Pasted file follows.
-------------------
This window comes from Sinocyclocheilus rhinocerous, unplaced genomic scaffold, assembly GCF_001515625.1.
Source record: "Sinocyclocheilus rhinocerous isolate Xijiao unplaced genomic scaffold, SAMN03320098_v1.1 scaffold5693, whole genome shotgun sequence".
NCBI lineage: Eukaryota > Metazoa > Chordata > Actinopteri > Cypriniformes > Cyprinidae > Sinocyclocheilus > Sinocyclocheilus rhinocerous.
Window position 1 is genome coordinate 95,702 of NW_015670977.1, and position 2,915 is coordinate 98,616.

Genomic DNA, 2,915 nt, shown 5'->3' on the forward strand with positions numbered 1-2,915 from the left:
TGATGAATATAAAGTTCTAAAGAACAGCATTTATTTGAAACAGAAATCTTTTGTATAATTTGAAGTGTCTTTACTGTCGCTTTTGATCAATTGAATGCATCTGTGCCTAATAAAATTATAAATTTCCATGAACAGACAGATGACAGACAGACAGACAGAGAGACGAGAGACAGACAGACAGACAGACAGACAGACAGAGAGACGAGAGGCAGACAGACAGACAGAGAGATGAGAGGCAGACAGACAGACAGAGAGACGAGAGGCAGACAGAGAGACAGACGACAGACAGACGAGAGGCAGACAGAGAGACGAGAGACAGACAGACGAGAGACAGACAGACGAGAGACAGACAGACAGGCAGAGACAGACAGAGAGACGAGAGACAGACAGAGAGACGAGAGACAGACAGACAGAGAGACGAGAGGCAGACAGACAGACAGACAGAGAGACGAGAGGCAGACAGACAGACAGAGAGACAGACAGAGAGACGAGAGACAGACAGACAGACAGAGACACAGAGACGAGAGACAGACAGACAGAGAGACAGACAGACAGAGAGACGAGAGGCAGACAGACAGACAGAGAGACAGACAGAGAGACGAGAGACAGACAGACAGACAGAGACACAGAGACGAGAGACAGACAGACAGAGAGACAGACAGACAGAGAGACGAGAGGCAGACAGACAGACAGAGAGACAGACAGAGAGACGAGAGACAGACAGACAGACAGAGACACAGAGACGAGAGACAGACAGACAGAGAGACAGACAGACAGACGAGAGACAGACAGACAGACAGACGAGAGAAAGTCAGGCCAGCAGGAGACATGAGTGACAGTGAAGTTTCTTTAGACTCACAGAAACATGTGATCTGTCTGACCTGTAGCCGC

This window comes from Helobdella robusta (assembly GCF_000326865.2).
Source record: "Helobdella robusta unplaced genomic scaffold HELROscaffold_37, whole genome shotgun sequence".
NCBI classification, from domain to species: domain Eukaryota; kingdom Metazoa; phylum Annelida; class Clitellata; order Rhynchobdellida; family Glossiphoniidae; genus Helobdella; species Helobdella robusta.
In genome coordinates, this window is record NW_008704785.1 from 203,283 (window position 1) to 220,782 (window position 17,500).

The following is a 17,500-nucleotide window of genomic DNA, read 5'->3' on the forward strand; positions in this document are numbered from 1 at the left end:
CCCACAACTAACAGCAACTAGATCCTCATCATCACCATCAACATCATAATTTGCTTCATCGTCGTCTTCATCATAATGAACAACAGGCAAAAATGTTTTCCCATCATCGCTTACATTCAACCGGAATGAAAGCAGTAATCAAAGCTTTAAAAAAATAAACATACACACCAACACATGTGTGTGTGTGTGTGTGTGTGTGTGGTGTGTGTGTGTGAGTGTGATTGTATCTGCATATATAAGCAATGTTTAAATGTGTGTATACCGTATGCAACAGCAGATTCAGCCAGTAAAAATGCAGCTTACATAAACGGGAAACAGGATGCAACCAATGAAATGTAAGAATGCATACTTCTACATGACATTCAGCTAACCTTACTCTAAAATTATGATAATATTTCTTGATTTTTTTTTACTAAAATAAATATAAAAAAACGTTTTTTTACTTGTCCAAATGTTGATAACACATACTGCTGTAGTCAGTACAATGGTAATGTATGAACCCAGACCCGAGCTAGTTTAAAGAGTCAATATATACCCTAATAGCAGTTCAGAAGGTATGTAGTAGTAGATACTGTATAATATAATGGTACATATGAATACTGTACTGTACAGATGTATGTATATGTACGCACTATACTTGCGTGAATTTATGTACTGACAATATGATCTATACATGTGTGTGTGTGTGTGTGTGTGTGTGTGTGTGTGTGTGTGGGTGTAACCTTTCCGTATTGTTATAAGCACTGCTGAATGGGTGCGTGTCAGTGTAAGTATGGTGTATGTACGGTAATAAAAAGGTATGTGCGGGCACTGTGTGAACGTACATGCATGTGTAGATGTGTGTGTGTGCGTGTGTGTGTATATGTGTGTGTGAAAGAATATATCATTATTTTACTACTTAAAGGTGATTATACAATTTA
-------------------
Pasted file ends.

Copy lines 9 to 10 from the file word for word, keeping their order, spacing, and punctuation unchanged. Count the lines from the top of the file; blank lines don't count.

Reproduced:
NCBI classification, from domain to species: domain Eukaryota; kingdom Metazoa; phylum Annelida; class Clitellata; order Rhynchobdellida; family Glossiphoniidae; genus Helobdella; species Helobdella robusta.
In genome coordinates, this window is record NW_008704785.1 from 203,283 (window position 1) to 220,782 (window position 17,500).